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Outline And Critically Discuss Two Different Definitions Of Poverty

The concept of poverty in the UK is now recognized by the government as a ‘pressing social concern’. ‘Poverty is multi-dimensional. It is not only about money. It is also about jobs, access to public services, the environment and ambition. It is about education, housing, the local environment, training, jobs, and your home and family life, being free from crime and drug abuse. So our vision for addressing child poverty is an all-encompassing one. One, which straddles income, public services and jobs ‘. (Tony Blair, Prime Minister 18 Sept 2002). Tony Blair made the above statement in the opening few sentences of a speech that he made when he spoke of the publication of the government’s 4th annual Poverty Report. This political statement shows just how complex the notion of poverty is and how many variables can be used to define it.

Poverty, its definition and status within the United Kingdom and globally has been seen as a pawn in the political minefields of the world’s governments. The main problem with defining the term poverty is what does it relate to? Is it materialistic or economic, does it rely on subsistence or is it socially constructed? There are many questions that could be posed in trying to narrow the definition of poverty but depending on your position on the globe one countries defining rules will not necessarily apply to another’s. It is unfortunate that there is no single, universally accepted standard definition of poverty. The European Community formulated a working definition, it is defined as: ‘Persons, families and groups of persons whose resources (material, cultural and social) are so limited as to exclude them from the minimum acceptable way of life in the Member State to which they belong.’

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This definition, which has been adopted for use within the United Kingdom, is based on the notion of relative poverty, but may also incorporate aspects of absolute poverty. It is these terms that are widely used by groups political and social to define the realms of poverty but what are they? The use of the term poverty in any form has negative connotations and brings forward the use of words such as hardship, deprivation and struggle. With this in mind, poverty and the issues surrounding it however defined within a society can be used emotively to raise awareness of plight or political standing. Poverty however well or poorly defined is a concept that is a socially constructed notion of unacceptable hardship. Because of the difficulty in defining poverty universally, it is easier to focus on one society, for the purposes of this essay that society will be the United Kingdom.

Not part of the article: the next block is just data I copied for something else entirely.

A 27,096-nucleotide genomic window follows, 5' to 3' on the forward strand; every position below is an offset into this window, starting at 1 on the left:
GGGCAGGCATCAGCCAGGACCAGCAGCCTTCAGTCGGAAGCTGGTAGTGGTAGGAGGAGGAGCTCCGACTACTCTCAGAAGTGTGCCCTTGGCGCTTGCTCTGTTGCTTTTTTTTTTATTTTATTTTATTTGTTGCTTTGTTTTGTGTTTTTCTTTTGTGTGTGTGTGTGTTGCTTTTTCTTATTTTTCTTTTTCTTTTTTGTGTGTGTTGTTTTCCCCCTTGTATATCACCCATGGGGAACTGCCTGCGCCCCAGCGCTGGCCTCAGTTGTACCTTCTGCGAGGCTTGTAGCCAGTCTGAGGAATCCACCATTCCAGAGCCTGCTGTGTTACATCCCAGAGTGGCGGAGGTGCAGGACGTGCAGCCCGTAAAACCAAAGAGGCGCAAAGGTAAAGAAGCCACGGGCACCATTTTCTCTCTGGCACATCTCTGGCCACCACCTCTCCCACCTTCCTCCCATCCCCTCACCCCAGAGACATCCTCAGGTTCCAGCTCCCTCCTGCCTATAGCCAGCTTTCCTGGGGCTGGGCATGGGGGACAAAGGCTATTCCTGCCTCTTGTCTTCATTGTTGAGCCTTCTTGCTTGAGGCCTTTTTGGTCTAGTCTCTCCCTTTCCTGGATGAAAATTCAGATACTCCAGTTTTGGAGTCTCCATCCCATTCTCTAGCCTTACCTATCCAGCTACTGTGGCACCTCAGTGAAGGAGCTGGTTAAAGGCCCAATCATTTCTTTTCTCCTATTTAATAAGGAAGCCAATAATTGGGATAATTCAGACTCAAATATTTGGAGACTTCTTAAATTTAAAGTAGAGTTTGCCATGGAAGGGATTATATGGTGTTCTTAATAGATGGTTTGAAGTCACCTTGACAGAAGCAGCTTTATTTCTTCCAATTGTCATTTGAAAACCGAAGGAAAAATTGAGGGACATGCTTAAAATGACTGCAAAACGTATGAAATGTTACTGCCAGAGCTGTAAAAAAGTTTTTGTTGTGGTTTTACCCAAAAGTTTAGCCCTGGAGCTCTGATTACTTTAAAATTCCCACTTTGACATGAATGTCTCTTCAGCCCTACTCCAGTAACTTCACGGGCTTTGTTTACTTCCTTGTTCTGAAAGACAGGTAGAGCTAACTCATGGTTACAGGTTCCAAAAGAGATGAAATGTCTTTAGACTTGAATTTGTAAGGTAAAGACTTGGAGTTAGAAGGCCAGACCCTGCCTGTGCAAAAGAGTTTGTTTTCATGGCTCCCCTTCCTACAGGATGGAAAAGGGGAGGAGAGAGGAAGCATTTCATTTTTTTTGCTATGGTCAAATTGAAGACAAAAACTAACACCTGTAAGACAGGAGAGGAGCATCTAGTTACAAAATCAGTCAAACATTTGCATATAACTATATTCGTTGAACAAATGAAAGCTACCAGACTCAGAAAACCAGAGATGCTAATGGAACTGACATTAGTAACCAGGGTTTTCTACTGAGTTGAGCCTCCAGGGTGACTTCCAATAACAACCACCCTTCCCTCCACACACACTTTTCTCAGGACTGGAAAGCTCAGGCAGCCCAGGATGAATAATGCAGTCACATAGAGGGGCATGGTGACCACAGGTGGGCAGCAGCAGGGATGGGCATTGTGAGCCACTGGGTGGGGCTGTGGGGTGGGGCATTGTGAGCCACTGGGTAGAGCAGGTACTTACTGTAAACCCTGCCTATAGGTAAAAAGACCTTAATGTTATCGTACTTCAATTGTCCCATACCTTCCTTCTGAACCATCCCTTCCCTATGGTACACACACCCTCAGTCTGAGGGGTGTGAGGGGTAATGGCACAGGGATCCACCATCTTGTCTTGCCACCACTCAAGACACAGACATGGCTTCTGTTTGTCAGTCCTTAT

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The European Community definition that is accepted within the UK relates poverty within the realms of being relative or absolute but what are the differences? The notion of absolute poverty was developed two centuries ago, to draw attention to the plight of the poor (Mack J, Lansley S, 1985). Absolute poverty is defined according to an absolute minimum standard and is based around the idea of subsistence – the basic conditions that must be met in order to sustain a physically healthy lifestyle (Giddens 4th Edition 2002: p311). This term identifies a set of basic resources, which all individuals are said to require for sustaining life; shelter, food, drinking water and clothing. This notion of poverty is universally accepted by most sociologists as being applicable anywhere in the world as without the basics for survival life becomes extinct and it is a common notion that all human existence requires these basic materials.

Therefore people who lack these vital materials for survival can be classed as living within absolute poverty. But, a key factor associated with absolute poverty is that although most people universally accept it, what is required to sustain life within a society is subject to change with time and place. So, even a basic definition such as this does not fully encompass all cultures and societies. It is therefore may be more apt to define poverty within the realms of the society to which it refers to. This is where many would prefer to use the notion of relative poverty. Relative poverty is deemed to be socially constructed within societies and is subject to change with time and culture but fundamentally it refers to people who are living below a pre-defined standard of living. This pre-defined standard is in many countries related to the economics of the individual and the living standard that they are accustomed to and living within.